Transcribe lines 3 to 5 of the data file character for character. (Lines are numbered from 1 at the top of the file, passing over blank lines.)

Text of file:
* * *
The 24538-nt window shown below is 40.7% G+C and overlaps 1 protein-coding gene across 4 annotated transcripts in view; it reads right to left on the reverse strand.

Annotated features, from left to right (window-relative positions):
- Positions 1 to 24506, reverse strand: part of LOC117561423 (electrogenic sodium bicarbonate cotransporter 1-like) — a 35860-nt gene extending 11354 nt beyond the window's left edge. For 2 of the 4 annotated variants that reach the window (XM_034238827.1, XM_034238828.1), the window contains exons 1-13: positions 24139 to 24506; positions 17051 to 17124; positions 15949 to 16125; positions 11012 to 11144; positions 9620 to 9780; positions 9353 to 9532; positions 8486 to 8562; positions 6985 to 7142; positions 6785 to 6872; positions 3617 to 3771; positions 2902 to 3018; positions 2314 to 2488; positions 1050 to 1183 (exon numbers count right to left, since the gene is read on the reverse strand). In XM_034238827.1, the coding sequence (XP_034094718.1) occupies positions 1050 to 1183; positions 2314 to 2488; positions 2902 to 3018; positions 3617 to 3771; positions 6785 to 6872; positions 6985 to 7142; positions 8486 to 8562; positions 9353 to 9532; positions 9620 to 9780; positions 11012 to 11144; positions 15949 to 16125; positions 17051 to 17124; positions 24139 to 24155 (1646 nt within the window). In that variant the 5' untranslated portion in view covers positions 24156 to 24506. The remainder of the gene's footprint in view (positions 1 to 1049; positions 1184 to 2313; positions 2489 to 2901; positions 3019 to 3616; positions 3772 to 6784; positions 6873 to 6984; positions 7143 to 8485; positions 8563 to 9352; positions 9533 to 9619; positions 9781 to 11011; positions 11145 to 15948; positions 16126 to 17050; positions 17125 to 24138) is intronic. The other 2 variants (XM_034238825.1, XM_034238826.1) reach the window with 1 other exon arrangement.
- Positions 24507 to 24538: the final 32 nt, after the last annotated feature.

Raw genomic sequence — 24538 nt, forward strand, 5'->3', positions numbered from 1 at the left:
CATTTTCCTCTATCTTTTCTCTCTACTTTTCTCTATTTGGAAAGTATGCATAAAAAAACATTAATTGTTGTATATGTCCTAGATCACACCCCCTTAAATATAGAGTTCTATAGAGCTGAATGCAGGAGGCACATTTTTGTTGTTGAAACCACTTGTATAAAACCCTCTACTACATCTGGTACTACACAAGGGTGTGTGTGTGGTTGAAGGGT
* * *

- Positions 1 to 24506, reverse strand: part of LOC117561423 (electrogenic sodium bicarbonate cotransporter 1-like) — a 35860-nt gene extending 11354 nt beyond the window's left edge. For 2 of the 4 annotated variants that reach the window (XM_034238827.1, XM_034238828.1), the window contains exons 1-13: positions 24139 to 24506; positions 17051 to 17124; positions 15949 to 16125; positions 11012 to 11144; positions 9620 to 9780; positions 9353 to 9532; positions 8486 to 8562; positions 6985 to 7142; positions 6785 to 6872; positions 3617 to 3771; positions 2902 to 3018; positions 2314 to 2488; positions 1050 to 1183 (exon numbers count right to left, since the gene is read on the reverse strand). In XM_034238827.1, the coding sequence (XP_034094718.1) occupies positions 1050 to 1183; positions 2314 to 2488; positions 2902 to 3018; positions 3617 to 3771; positions 6785 to 6872; positions 6985 to 7142; positions 8486 to 8562; positions 9353 to 9532; positions 9620 to 9780; positions 11012 to 11144; positions 15949 to 16125; positions 17051 to 17124; positions 24139 to 24155 (1646 nt within the window). In that variant the 5' untranslated portion in view covers positions 24156 to 24506. The remainder of the gene's footprint in view (positions 1 to 1049; positions 1184 to 2313; positions 2489 to 2901; positions 3019 to 3616; positions 3772 to 6784; positions 6873 to 6984; positions 7143 to 8485; positions 8563 to 9352; positions 9533 to 9619; positions 9781 to 11011; positions 11145 to 15948; positions 16126 to 17050; positions 17125 to 24138) is intronic. The other 2 variants (XM_034238825.1, XM_034238826.1) reach the window with 1 other exon arrangement.
- Positions 24507 to 24538: the final 32 nt, after the last annotated feature.

Raw genomic sequence — 24538 nt, forward strand, 5'->3', positions numbered from 1 at the left: